Research Tools: State-by-State Laws on Clergy MANDATORY Reporting of Child Abuse

The most recent Research Tools post was State-by-State Laws on Sexual Violence Issues, Including Clergy Sexual Misconduct (aka “Fiduciary Duty”). There is some overlap between this post and that one’s sources for links. But that one is on broader concerns of sexual violence while this post focuses in on the issue of clergy as mandatory reporters of known/suspected child sexual abuse.

Child Sexual Abuse is Consistently a Top Legal Problem for U.S. Churches

For each of the last five years (2011-2015), the largest percentage of lawsuits filed against churches had to do with child sexual abuse. Here is an article from Church Law & Tax on that topic – The Top 5 Reasons Religious Organizations Went to Court in 2015 – and their related infographic for 2015. They have been updating this information and infographic annually, so check their search function to find the most recent edition.

Leaders and Training Curricula

At this time, only one U.S. seminary requires a training course on sexual abuse issues in all their degree programs, and that is Dallas Theological Seminary. This was just recently instituted, and it takes effect starting in the Fall term for the 2016-2017 academic year. (See the 3 credit hour course, EML620 Prevention of Child Sexual Abuse: MinistrySafe.)

G.R.A.C.E. – Godly Response to Abuse in the Christian Environment – led by Boz Tchividjian, has long seen the need for training Christian leaders on child sexual abuse issues, including responding to abuse as well as setting up systems to prevent abuse. (See this March 18, 2013, article by Rachel Held Evans, No More Silence: An interview with Boz Tchividjian of G.R.A.C.E.) G.R.A.C.E. has had a team developing a curriculum on child protection for use in colleges, seminaries, and training programs. According to this May 30, 2014, article by Boz Tchividjian – On-the-job training isn’t working – tentative topics in the curriculum include:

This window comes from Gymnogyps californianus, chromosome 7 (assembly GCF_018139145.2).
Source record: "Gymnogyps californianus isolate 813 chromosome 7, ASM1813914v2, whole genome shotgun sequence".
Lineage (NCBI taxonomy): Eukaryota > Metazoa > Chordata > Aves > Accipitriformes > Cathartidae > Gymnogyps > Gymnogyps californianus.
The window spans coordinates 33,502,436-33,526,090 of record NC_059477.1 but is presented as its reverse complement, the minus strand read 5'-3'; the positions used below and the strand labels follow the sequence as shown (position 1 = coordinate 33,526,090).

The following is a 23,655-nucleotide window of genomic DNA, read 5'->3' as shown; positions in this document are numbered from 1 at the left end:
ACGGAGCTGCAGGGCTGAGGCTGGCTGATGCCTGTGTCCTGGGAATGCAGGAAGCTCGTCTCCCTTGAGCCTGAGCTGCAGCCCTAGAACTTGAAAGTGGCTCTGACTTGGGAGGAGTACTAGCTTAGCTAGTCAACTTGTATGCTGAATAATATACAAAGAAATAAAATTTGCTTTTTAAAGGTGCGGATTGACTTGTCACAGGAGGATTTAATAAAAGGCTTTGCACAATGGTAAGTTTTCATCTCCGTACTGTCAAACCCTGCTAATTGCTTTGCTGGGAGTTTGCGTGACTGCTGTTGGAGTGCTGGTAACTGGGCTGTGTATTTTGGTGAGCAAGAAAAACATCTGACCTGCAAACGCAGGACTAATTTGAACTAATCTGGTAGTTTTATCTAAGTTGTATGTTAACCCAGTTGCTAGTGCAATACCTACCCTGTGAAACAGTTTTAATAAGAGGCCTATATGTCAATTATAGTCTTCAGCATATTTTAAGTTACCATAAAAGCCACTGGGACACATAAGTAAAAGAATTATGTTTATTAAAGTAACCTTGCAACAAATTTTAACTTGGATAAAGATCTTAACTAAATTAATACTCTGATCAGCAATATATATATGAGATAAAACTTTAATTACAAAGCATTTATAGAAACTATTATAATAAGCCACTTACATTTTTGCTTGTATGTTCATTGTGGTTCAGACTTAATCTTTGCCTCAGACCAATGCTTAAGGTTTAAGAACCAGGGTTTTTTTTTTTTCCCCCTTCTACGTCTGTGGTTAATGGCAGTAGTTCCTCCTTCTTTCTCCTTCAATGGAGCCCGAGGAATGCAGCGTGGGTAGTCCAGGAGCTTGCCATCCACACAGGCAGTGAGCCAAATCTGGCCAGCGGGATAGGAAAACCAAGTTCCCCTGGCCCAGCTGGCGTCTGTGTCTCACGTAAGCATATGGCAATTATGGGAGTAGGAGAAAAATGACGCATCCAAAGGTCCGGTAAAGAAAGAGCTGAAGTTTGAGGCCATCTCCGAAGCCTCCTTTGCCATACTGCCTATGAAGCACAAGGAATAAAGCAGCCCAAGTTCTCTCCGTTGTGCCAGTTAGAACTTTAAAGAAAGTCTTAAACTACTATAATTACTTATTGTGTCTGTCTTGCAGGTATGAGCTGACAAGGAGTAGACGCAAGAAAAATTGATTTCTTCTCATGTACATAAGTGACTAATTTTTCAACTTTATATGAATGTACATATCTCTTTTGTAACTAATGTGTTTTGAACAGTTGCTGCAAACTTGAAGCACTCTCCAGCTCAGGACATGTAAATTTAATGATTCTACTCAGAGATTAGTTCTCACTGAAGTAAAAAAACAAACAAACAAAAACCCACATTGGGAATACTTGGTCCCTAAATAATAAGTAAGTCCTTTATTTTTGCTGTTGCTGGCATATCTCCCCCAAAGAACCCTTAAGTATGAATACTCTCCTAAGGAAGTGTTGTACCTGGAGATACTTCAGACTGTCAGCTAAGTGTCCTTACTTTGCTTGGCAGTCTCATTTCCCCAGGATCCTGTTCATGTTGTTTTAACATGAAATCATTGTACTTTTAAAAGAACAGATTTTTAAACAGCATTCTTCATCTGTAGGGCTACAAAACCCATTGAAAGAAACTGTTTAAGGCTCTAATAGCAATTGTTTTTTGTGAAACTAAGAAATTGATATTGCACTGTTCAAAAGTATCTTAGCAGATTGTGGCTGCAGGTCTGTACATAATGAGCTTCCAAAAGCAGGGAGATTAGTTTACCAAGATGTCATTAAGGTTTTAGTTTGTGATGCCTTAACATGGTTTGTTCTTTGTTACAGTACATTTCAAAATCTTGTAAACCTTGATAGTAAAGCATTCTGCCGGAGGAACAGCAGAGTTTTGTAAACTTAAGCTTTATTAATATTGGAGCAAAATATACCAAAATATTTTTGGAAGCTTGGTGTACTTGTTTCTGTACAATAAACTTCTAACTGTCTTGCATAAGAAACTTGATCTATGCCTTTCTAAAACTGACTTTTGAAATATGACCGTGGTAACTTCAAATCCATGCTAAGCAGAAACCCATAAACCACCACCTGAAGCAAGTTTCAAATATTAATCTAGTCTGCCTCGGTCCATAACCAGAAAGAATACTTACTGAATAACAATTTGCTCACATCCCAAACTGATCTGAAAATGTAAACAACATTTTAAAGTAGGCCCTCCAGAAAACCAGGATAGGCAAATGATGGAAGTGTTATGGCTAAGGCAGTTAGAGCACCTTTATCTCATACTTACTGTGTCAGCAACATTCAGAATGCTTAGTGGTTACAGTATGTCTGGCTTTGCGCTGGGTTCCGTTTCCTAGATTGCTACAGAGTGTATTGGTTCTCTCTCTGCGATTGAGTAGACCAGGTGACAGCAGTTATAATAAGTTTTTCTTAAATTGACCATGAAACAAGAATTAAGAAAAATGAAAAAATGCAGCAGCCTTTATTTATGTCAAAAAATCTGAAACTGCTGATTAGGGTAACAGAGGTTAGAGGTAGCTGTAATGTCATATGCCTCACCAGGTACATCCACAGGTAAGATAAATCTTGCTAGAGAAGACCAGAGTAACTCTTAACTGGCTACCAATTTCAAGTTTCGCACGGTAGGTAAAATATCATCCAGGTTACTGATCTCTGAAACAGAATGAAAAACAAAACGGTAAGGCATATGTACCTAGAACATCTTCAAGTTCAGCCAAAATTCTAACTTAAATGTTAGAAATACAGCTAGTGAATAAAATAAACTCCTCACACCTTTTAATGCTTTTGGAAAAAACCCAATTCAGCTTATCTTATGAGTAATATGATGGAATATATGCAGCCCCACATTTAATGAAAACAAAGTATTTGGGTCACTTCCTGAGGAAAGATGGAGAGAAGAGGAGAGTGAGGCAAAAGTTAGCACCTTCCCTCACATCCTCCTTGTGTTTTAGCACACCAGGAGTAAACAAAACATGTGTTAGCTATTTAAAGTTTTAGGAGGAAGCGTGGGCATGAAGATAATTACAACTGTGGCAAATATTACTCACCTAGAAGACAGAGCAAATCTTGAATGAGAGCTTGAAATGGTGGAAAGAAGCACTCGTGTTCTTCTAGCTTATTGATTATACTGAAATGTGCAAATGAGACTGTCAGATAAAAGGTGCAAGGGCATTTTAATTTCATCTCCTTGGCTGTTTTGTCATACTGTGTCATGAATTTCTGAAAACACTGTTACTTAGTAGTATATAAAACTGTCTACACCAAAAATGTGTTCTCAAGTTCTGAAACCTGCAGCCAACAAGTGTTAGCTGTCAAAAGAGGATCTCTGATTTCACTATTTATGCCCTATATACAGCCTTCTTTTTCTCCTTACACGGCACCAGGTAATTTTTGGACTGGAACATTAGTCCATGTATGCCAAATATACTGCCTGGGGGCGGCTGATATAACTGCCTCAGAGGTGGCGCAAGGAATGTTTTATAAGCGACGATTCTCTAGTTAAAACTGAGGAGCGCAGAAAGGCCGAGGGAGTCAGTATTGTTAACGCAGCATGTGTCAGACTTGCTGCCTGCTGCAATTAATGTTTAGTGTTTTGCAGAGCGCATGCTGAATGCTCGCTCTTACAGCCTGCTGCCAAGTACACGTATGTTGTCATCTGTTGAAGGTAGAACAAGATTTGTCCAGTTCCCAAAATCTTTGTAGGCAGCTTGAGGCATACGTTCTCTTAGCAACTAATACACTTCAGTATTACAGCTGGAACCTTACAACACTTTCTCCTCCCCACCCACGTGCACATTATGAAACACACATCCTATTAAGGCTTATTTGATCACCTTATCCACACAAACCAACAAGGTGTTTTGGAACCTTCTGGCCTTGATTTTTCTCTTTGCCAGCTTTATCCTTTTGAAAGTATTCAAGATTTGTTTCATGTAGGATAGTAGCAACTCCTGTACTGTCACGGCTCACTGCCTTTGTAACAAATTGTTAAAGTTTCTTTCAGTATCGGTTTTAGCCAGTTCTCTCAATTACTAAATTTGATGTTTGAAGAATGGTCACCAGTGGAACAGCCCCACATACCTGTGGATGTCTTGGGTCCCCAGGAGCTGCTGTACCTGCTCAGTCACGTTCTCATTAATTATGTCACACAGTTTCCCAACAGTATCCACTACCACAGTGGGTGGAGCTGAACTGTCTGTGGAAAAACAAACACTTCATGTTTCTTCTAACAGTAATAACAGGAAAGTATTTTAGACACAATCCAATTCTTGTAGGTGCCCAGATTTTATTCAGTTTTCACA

• Characteristics of child sexual abuse and its many permutations
  • The profile and common behavioral characteristics of sexual offenders
  • Common spiritual impacts of child sexual abuse
  • A child’s perception of sexual abuse
  • Biblical and theological foundations for child protection
  • Best practices in child protection policies
  • Mandated reporting laws
  • Best practices in responding to active sexual abuse allegations in a Christian environment
  • Basic understanding of the current techniques clinicians use when working with abuse victims
  • Understanding of the purpose and value of professional mental health care for victims and perpetrators
  • Characteristics of the abusing families
  • Confronting past abuse within a church

Mandatory Reporting and “Penitent Privilege” (Confidentiality) Laws, State-by-State

There are two main sources to access legal information about clergy mandatory reporting laws and related issues: RAINN (which was highlighted in the previous Research Tools post) and Child Welfare Gateway. Both offer similar information, but in different formats. So, check out each of these to see which works better for the type of research you want to do. (Also, both sites periodically update their databases with the most recent legal code information.)

The RAINN State Law Database allows you to search a separate database that compares Mandatory Reporting Requirements: Children. For best results, set the “Show Entries” box at the top to 100. That will let you see a line for each of the 50 states, plus Guam, Puerto Rico, the Virgin Islands, and Washington, D.C. Click on the “+” sign to expand the entry to see: